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Tom Holland in Cherry

Tom Holland in Cherry

BEN O’GORMAN

Cherry

There is quite a good podcast called This Had Oscar Buzz, which looks at films from the past that were specifically made to win awards, but for one reason or another, failed to do so.

Think Cats last year, or remember The Fifth Estate, where Benedict Cumberbatch played Julian Assange? (Wow, that was terrible ). These films are usually quickly forgotten and released just after the Oscar window, and everyone does the polite thing and does not talk about them.

Cherry, which is coming to Apple TV+ next week is a prime example of this kind of film. It has got a legitimate Hollywood star in Tom Holland who is looking to break into more serious roles, two directors who were involved in the most successful film in box office history, and is adapted from a gritty best seller that is a modern story, but with many classic tropes. How could it fail? Well it can, and oh boy, does it fail.

The film centres around an unnamed protagonist (Holland ). After high school he joins the army and is deployed in the Middle East. He is deeply scared by action and when he comes home he struggles with PTSD. To manage this, he becomes addicted to opioids and to pay for his new addiction he becomes a bank robber.

Tom Holland is fresh from the massive success he has enjoyed as Spiderman and this is his first ‘grown up’ film. It is the usual move in a young actor's career. Holland does not look out of place playing 16-year-old Peter Parker, so when you learn he is 24 it makes sense he wants to be seen as a serious adult actor. You cannot play teenagers forever.

The problem is the film feels like a glossy magazine version of a serious issue. It is not even a Micheal Bay movie, it is a trailer for a Micheal bay movie. The voiceover is hammy, terribly written, and badly delivered. The soundtrack is embarrassingly dated for a film set in the era it is. Emotionally, it is entirely weightless, at no point was I invested in the life of our protagonist. Overall just nothing in it rings authentic. It is an MTV video masquerading as a real movie.

Not only that, but I was aghast to see the film’s run time of two hours and 20 minutes! Haven’t we suffered enough in the last 12 months? Well, I preserved so you wouldn’t have to. No need to thank me. This film could have been a sharp 100 minutes and much better for it.

Judas and the Black Messiah

Another big Oscar contender opens this week on demand services - Judas and the Black Messiah, a tense thriller, boasting terrific performances.

Set in the late 1960s, the film opens with Bill O’Neal, a small-time gangster as he holds up a pool hall with a fake FBI badge. When caught by the real FBI, he is offered his freedom if he goes undercover and gets close to a new charismatic voice in the Black Panther party - Fred Hampton. Slowly, O’Neal gets close to Hampton and the title of the film lets you know where it goes from there.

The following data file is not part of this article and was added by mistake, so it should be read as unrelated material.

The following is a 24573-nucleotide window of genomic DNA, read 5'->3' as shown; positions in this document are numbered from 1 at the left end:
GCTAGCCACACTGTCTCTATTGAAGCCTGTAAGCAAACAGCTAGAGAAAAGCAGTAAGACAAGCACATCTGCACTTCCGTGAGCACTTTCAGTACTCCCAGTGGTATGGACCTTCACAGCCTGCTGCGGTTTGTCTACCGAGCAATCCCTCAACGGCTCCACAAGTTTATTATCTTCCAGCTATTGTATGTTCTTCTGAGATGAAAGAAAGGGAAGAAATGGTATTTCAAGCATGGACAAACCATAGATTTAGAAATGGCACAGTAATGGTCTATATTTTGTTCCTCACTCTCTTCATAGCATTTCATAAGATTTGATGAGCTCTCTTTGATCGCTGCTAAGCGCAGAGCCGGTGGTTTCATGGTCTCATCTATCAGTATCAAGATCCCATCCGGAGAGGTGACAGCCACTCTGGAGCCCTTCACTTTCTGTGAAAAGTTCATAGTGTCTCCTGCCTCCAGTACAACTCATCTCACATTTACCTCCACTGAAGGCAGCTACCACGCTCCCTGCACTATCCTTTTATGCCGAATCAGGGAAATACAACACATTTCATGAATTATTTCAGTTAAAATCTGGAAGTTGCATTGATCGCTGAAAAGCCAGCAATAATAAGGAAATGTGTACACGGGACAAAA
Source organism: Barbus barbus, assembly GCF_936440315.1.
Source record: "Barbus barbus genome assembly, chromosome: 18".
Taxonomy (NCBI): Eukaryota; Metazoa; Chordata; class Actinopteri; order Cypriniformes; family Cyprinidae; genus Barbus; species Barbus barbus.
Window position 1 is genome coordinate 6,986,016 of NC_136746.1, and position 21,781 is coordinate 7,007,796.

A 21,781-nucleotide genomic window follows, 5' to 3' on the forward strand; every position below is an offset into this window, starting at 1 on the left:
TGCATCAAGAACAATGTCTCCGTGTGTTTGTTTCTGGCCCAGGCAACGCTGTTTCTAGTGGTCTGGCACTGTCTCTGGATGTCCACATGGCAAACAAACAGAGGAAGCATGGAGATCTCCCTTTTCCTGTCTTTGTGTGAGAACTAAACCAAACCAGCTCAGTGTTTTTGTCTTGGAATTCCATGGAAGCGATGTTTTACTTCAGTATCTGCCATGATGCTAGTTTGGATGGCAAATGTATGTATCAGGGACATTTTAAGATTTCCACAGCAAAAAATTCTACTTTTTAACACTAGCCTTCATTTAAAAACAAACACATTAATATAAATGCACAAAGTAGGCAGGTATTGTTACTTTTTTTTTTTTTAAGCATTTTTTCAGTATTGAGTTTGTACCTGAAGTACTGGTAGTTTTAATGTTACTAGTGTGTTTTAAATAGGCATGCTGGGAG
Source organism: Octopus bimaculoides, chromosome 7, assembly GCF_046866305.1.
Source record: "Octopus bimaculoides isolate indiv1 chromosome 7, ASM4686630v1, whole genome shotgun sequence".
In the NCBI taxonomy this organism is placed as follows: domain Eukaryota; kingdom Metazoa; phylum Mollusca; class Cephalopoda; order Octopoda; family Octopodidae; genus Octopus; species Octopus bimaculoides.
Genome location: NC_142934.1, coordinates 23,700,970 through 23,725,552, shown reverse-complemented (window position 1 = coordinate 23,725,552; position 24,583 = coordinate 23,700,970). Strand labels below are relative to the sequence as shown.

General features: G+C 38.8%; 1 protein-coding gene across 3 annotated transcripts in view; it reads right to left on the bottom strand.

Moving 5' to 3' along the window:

This is a timely film, but when hasn’t this issue been timely? I admire how it avoids many of the usual bio-pic tropes and feels almost like a throwback to 1970’s thrillers like Marathon Man or The Parallax View, but with a real message, and telling a true story that needs to be heard.

The film lives and dies with Daniel Klyuua as Hampton. He delivers spectacularly (the bookies favourite for best supporting actor ), but maybe if he was not so brilliant an actor, the director might have cast someone of an appropriate age (Hampton was 21 when he was killed. Kaluuya is 32 ).

The fact Hampton was only 21 makes the story even more incredible - he terrified the FBI and brought together thousands of people of all kinds of backgrounds. It makes Hampton’s story more amazing and more tragic. This aspect of the story is worth underlining.

One of the surprises is Martin Sheen as a truly grotesque J Edgar Hoover. If you feel his asking “What would you do if she brings home a negro?” of an agent about his young daughter dips into parody, a quick Google search will remind you that this was probably a kind interpretation of the FBI director. 'The Black Messiah' moniker is really more of a reflection of Hoovers paranoia than anything Hampton does.

The film is not flawless. The final act transitions into a large action set piece that does not entirely work. We also lose something by seeing the story through Bill O’Neal’s eyes. More Fred Hampton and more Deborah Johnson (the brilliant Dominique Fishback ), Hamptons partner, would have been welcome.

Despite the film being told from O’Neals perspective, it is uncertain if he bought fully into Hampton. He is an outsider throughout the film and I never quite understood why he is brought into the Black Panther inner circle. The film does have some sympathy for O’Neal and over the end credits shows some real footage of an interview with him. This is the correct take. The true villain here is the FBI - the Romans, and not Judas.

 

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